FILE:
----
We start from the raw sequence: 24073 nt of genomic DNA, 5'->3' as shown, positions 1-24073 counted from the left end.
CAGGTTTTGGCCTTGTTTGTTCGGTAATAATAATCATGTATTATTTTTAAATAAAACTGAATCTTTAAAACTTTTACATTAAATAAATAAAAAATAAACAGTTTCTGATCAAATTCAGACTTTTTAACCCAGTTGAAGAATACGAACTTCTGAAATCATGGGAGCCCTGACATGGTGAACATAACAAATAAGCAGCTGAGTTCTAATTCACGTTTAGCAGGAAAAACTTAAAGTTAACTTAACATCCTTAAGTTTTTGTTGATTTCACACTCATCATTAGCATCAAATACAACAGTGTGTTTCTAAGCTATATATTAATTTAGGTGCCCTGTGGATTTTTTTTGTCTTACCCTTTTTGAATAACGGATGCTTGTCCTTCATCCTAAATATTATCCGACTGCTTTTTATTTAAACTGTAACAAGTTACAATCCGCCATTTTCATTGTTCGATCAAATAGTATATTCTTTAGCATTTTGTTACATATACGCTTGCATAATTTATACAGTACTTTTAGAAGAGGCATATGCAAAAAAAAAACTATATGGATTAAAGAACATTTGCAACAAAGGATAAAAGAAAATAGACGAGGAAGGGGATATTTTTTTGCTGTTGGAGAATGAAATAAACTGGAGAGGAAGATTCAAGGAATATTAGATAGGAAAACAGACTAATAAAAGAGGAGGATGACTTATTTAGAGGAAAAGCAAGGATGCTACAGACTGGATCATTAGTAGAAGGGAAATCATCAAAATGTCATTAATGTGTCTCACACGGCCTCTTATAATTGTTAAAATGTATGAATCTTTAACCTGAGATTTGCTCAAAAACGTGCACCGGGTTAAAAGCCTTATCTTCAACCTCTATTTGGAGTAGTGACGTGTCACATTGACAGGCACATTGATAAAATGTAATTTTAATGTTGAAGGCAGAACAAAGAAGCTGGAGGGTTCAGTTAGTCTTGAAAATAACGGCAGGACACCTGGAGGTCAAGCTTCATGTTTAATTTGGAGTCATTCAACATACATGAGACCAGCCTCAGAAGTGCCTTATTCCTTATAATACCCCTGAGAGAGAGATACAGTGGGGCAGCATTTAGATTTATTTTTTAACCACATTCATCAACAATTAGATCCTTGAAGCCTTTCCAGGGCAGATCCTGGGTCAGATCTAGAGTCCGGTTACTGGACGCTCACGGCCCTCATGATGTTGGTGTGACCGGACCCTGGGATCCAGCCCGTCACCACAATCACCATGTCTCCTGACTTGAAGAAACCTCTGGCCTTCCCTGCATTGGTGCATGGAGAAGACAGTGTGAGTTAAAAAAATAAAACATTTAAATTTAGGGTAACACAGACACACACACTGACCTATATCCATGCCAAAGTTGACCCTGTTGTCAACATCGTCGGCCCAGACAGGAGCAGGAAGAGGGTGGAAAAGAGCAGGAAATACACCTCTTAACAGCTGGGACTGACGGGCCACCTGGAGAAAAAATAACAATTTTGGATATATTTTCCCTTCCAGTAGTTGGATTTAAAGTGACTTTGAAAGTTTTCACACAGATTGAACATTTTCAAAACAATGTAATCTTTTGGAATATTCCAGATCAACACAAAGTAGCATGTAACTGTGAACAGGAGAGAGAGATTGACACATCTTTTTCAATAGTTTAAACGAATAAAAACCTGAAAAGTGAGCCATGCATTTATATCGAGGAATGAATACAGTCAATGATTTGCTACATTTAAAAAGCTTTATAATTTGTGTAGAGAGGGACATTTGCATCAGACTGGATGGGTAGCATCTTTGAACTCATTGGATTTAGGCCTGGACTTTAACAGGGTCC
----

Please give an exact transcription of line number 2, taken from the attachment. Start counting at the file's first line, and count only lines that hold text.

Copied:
CAGGTTTTGGCCTTGTTTGTTCGGTAATAATAATCATGTATTATTTTTAAATAAAACTGAATCTTTAAAACTTTTACATTAAATAAATAAAAAATAAACAGTTTCTGATCAAATTCAGACTTTTTAACCCAGTTGAAGAATACGAACTTCTGAAATCATGGGAGCCCTGACATGGTGAACATAACAAATAAGCAGCTGAGTTCTAATTCACGTTTAGCAGGAAAAACTTAAAGTTAACTTAACATCCTTAAGTTTTTGTTGATTTCACACTCATCATTAGCATCAAATACAACAGTGTGTTTCTAAGCTATATATTAATTTAGGTGCCCTGTGGATTTTTTTTGTCTTACCCTTTTTGAATAACGGATGCTTGTCCTTCATCCTAAATATTATCCGACTGCTTTTTATTTAAACTGTAACAAGTTACAATCCGCCATTTTCATTGTTCGATCAAATAGTATATTCTTTAGCATTTTGTTACATATACGCTTGCATAATTTATACAGTACTTTTAGAAGAGGCATATGCAAAAAAAAAACTATATGGATTAAAGAACATTTGCAACAAAGGATAAAAGAAAATAGACGAGGAAGGGGATATTTTTTTGCTGTTGGAGAATGAAATAAACTGGAGAGGAAGATTCAAGGAATATTAGATAGGAAAACAGACTAATAAAAGAGGAGGATGACTTATTTAGAGGAAAAGCAAGGATGCTACAGACTGGATCATTAGTAGAAGGGAAATCATCAAAATGTCATTAATGTGTCTCACACGGCCTCTTATAATTGTTAAAATGTATGAATCTTTAACCTGAGATTTGCTCAAAAACGTGCACCGGGTTAAAAGCCTTATCTTCAACCTCTATTTGGAGTAGTGACGTGTCACATTGACAGGCACATTGATAAAATGTAATTTTAATGTTGAAGGCAGAACAAAGAAGCTGGAGGGTTCAGTTAGTCTTGAAAATAACGGCAGGACACCTGGAGGTCAAGCTTCATGTTTAATTTGGAGTCATTCAACATACATGAGACCAGCCTCAGAAGTGCCTTATTCCTTATAATACCCCTGAGAGAGAGATACAGTGGGGCAGCATTTAGATTTATTTTTTAACCACATTCATCAACAATTAGATCCTTGAAGCCTTTCCAGGGCAGATCCTGGGTCAGATCTAGAGTCCGGTTACTGGACGCTCACGGCCCTCATGATGTTGGTGTGACCGGACCCTGGGATCCAGCCCGTCACCACAATCACCATGTCTCCTGACTTGAAGAAACCTCTGGCCTTCCCTGCATTGGTGCATGGAGAAGACAGTGTGAGTTAAAAAAATAAAACATTTAAATTTAGGGTAACACAGACACACACACTGACCTATATCCATGCCAAAGTTGACCCTGTTGTCAACATCGTCGGCCCAGACAGGAGCAGGAAGAGGGTGGAAAAGAGCAGGAAATACACCTCTTAACAGCTGGGACTGACGGGCCACCTGGAGAAAAAATAACAATTTTGGATATATTTTCCCTTCCAGTAGTTGGATTTAAAGTGACTTTGAAAGTTTTCACACAGATTGAACATTTTCAAAACAATGTAATCTTTTGGAATATTCCAGATCAACACAAAGTAGCATGTAACTGTGAACAGGAGAGAGAGATTGACACATCTTTTTCAATAGTTTAAACGAATAAAAACCTGAAAAGTGAGCCATGCATTTATATCGAGGAATGAATACAGTCAATGATTTGCTACATTTAAAAAGCTTTATAATTTGTGTAGAGAGGGACATTTGCATCAGACTGGATGGGTAGCATCTTTGAACTCATTGGATTTAGGCCTGGACTTTAACAGGGTCC